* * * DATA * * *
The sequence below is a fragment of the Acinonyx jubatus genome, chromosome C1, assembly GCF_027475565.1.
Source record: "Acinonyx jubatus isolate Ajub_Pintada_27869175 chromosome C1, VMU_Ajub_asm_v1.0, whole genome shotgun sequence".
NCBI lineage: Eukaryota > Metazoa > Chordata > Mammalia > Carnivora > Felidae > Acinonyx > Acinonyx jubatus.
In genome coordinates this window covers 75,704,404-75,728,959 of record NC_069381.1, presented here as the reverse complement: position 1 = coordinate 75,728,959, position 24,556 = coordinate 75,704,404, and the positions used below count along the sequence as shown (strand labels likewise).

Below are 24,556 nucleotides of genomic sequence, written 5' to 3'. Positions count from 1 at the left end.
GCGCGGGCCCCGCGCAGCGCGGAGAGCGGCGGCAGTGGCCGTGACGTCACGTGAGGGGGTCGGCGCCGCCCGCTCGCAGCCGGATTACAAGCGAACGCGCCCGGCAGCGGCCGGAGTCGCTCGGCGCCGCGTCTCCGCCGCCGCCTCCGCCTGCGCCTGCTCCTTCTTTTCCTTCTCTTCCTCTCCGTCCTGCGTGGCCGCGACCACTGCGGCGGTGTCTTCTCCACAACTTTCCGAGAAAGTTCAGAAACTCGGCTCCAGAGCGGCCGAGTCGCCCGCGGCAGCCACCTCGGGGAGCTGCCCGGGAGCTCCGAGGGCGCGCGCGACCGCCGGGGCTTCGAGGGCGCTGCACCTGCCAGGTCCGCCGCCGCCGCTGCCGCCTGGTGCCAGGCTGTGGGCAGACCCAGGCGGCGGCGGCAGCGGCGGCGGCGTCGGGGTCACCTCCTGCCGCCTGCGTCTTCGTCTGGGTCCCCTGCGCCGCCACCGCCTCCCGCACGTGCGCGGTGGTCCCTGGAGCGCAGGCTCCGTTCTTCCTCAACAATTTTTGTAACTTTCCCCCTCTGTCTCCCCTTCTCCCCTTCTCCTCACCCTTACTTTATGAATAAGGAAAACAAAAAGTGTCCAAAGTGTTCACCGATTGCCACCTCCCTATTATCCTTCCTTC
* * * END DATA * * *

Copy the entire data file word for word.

The sequence below is a fragment of the Acinonyx jubatus genome, chromosome C1, assembly GCF_027475565.1.
Source record: "Acinonyx jubatus isolate Ajub_Pintada_27869175 chromosome C1, VMU_Ajub_asm_v1.0, whole genome shotgun sequence".
NCBI lineage: Eukaryota > Metazoa > Chordata > Mammalia > Carnivora > Felidae > Acinonyx > Acinonyx jubatus.
In genome coordinates this window covers 75,704,404-75,728,959 of record NC_069381.1, presented here as the reverse complement: position 1 = coordinate 75,728,959, position 24,556 = coordinate 75,704,404, and the positions used below count along the sequence as shown (strand labels likewise).

Below are 24,556 nucleotides of genomic sequence, written 5' to 3'. Positions count from 1 at the left end.
GCGCGGGCCCCGCGCAGCGCGGAGAGCGGCGGCAGTGGCCGTGACGTCACGTGAGGGGGTCGGCGCCGCCCGCTCGCAGCCGGATTACAAGCGAACGCGCCCGGCAGCGGCCGGAGTCGCTCGGCGCCGCGTCTCCGCCGCCGCCTCCGCCTGCGCCTGCTCCTTCTTTTCCTTCTCTTCCTCTCCGTCCTGCGTGGCCGCGACCACTGCGGCGGTGTCTTCTCCACAACTTTCCGAGAAAGTTCAGAAACTCGGCTCCAGAGCGGCCGAGTCGCCCGCGGCAGCCACCTCGGGGAGCTGCCCGGGAGCTCCGAGGGCGCGCGCGACCGCCGGGGCTTCGAGGGCGCTGCACCTGCCAGGTCCGCCGCCGCCGCTGCCGCCTGGTGCCAGGCTGTGGGCAGACCCAGGCGGCGGCGGCAGCGGCGGCGGCGTCGGGGTCACCTCCTGCCGCCTGCGTCTTCGTCTGGGTCCCCTGCGCCGCCACCGCCTCCCGCACGTGCGCGGTGGTCCCTGGAGCGCAGGCTCCGTTCTTCCTCAACAATTTTTGTAACTTTCCCCCTCTGTCTCCCCTTCTCCCCTTCTCCTCACCCTTACTTTATGAATAAGGAAAACAAAAAGTGTCCAAAGTGTTCACCGATTGCCACCTCCCTATTATCCTTCCTTC